25 Things My Clients Know

50 Things Your Customers Wish You Knew | Remarkable Communication One of my favorite posts floating around online about customer service is from Sonia Simone titled "50 things your customers wish you knew".

It is quite the opposite of what many business books teach and tout about mission statement, features and benefits etc.

The full list of 50 can be found here.  I left 25 or so that I know my commercial investment real estate clients certainly represent.  No insults intended; just a bit of psychotherapy.

Client speaking/thinking:

1.  I don’t need you to be perfect, but I do need to know I can rely on you.

2.  Telling me what you don’t know makes me trust you.

4.  You don’t need to do all that much to be a superhero. Just do exactly what you say you will do.

7.  I don’t mind spending the money, as long as I feel I’m getting real value.

8.  My life is really stressful. If you can reduce that stress, you become immensely valuable to me.

11.  My life is very complicated. If you make it easy for me to just buy a simple all-in-one package that I can use without learning anything, I’ll take it and be grateful. (I’ll even pay a premium for it.)

12.  I want to trust you, but it’s hard for me to trust anyone.

13.  Once you’ve won my trust and loyalty, the truth is you can screw up once in awhile and I will forgive you. If I don’t think you’re taking me for granted, that is.

15.  I spend an awful lot of time being scared to death.

16.  The wealthier I get, the more I like free stuff.

18.  I’m lousy at admitting I was wrong, but I respect you when you do it.

22.  Our relationship isn’t equal and it never will be.

24.  I don’t have any interest in your excuses. In fact, I usually don’t notice them at all, and if I do, they annoy me.

27.  I only like to communicate over the phone/Web/mail and I hate when you try to make me communicate with you over the mail/phone/Web.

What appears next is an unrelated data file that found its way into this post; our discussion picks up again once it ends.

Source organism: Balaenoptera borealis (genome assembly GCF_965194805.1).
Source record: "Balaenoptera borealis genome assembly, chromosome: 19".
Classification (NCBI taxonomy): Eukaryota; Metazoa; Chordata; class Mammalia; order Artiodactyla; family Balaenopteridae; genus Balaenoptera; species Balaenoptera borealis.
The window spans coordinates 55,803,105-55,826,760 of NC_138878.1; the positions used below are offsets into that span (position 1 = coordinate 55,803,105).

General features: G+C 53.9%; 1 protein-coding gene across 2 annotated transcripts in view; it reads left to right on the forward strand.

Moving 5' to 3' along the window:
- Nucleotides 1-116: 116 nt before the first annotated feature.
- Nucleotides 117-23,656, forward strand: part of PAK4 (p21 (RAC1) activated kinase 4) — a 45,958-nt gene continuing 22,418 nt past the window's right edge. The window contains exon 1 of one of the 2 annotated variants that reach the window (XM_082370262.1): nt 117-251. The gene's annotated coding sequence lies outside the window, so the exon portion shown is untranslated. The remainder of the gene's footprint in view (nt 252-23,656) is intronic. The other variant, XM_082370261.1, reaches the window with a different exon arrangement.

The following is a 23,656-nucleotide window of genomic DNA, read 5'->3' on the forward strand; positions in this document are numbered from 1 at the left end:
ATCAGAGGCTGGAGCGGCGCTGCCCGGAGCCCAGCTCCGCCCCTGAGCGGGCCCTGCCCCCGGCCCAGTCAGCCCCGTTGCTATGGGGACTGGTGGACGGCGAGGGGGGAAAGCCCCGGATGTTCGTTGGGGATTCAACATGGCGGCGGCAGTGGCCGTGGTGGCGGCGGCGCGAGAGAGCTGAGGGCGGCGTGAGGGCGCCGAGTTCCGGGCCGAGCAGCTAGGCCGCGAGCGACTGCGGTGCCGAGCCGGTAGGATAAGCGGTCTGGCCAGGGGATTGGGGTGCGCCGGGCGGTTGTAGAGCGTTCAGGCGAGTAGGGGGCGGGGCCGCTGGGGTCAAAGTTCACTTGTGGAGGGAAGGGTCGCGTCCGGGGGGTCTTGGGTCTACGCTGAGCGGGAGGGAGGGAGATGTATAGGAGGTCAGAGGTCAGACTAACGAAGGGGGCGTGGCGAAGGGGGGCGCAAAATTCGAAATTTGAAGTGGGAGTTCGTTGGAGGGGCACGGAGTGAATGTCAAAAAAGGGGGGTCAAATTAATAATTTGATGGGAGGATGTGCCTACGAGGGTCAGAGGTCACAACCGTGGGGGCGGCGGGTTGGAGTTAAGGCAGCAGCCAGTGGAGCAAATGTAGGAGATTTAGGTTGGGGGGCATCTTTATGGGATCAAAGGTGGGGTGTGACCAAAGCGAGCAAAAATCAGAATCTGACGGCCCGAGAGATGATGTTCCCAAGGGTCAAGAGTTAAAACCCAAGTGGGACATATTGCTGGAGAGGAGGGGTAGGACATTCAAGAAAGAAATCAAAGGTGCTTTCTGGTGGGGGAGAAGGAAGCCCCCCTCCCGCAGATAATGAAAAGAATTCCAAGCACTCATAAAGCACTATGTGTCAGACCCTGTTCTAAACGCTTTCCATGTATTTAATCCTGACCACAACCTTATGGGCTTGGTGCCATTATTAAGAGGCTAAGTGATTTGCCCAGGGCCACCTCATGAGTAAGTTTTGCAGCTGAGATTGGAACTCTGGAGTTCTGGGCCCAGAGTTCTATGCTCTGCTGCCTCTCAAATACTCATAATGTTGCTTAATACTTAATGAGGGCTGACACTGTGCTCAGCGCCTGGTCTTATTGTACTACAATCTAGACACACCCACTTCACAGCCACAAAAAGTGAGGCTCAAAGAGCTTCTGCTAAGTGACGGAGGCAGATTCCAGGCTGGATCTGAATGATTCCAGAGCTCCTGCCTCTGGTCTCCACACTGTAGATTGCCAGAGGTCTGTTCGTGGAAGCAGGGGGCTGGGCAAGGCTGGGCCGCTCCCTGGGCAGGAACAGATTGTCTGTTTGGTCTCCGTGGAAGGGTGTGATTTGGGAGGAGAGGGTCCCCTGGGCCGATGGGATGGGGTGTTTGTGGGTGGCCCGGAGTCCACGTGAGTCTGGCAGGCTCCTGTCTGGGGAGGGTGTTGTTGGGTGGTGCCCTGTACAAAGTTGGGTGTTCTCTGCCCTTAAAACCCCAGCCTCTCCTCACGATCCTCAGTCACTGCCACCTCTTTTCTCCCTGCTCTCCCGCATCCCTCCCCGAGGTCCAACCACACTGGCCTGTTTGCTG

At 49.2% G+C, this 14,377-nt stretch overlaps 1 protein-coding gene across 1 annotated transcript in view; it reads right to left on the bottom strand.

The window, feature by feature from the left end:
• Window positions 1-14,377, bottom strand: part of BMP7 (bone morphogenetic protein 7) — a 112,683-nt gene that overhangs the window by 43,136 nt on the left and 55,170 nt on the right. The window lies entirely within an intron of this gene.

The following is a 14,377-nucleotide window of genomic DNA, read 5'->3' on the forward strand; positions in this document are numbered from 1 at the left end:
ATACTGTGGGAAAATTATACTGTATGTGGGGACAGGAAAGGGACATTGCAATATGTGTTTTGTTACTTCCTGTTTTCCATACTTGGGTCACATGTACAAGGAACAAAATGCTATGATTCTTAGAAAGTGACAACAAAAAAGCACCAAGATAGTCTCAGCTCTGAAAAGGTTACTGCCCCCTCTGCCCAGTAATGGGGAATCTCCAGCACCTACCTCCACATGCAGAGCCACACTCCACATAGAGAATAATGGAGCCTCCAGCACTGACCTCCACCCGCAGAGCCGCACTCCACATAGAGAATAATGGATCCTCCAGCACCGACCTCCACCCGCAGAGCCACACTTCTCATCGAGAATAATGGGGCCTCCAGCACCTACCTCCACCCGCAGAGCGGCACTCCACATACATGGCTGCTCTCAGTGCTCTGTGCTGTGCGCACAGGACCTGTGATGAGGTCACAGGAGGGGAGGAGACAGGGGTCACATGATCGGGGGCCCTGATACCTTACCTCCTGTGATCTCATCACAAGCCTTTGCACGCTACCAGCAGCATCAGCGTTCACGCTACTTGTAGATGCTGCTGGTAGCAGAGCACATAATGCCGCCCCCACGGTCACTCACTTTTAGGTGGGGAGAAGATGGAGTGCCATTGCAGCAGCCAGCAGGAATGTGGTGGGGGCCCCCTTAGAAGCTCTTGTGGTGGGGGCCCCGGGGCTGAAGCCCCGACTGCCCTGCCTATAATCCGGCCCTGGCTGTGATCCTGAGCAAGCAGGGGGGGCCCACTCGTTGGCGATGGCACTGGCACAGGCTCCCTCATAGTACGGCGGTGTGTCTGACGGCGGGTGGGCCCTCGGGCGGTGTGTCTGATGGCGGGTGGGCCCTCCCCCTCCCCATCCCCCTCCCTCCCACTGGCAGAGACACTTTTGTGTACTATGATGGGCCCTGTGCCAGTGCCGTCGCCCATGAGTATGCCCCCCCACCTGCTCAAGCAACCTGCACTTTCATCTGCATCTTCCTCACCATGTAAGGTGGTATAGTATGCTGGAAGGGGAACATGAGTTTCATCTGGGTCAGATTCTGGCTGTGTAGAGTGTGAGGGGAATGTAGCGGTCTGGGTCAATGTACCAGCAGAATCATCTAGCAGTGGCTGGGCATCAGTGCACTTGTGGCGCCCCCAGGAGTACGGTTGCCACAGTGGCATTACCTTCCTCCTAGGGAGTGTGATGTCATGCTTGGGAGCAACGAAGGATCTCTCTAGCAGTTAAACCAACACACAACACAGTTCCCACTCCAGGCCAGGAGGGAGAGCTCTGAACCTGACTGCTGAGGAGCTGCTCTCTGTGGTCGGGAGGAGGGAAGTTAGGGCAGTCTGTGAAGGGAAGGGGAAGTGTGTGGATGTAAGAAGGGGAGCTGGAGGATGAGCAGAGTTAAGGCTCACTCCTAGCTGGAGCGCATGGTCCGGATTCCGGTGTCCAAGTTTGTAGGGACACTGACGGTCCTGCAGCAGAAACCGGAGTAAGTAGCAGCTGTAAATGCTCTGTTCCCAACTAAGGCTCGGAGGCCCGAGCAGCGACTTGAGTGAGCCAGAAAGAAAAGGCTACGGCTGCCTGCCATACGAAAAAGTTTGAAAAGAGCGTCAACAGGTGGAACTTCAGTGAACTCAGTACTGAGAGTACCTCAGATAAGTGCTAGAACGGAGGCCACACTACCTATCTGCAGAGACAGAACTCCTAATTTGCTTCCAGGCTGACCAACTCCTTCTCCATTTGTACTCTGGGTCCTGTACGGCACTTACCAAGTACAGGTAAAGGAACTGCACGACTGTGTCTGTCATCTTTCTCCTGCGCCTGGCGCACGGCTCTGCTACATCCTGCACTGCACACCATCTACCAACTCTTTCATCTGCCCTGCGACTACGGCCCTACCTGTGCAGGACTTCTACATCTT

28.  I want to buy your product, but I need you to help me justify it to myself.

29.  There’s something in my life I’m afraid of losing. If you can make me feel like you’ve protected it for me, my gratitude will be intense and eternal.

31.  I want you to do the hard work for me. Even better if I can get all the credit.

34.  I have the attention span of a goldfish. Go too long without contacting me and I’ll simply forget you exist.

35.  Money is no object when it comes to my obsessions.

38.  It infuriates me when you answer the phone while I’m talking with you face-to-face.

39.  Embarrassment scares me more than death.

46.  I want to tell you everything you need to know in order to sell to me, but I’m lazy. Make it easy enough and I will. (Especially if you flatter me a little.)

47.  I don’t know what I want most of the time. You need to figure it out for me.

48.  I mostly daydream about making life better for myself, but I’ll take action to keep from losing what’s mine.

49.  I believe that most of what’s wrong in my life is someone else’s fault. Let me keep that cozy illusion and I’ll believe anything you say.

50.  It really is all about me.

Yes, we are trained in business school to pitch ourselves and sell us and our product/service.   Really it is not about the product service, it is about the customer/client.

Change the perspective from me to you; or maybe keep it on me (meaning you).  Right?  Got it?

credit:  50 Things Your Customers Wish You Knew | Remarkable Communication.

Always Doing Both

“The master in the art of living makes little distinction between his work and his play, his labor and his leisure, his mind and his body, his information and his recreation, his love and his religion. He hardly knows which is which. He simply pursues his vision of excellence at whatever he does, leaving others to decide whether he is working or playing. To him he's always doing both. ” ~James A. Michener~

as seen on Instagram via solo_with_gopro

Good Deals find Good Money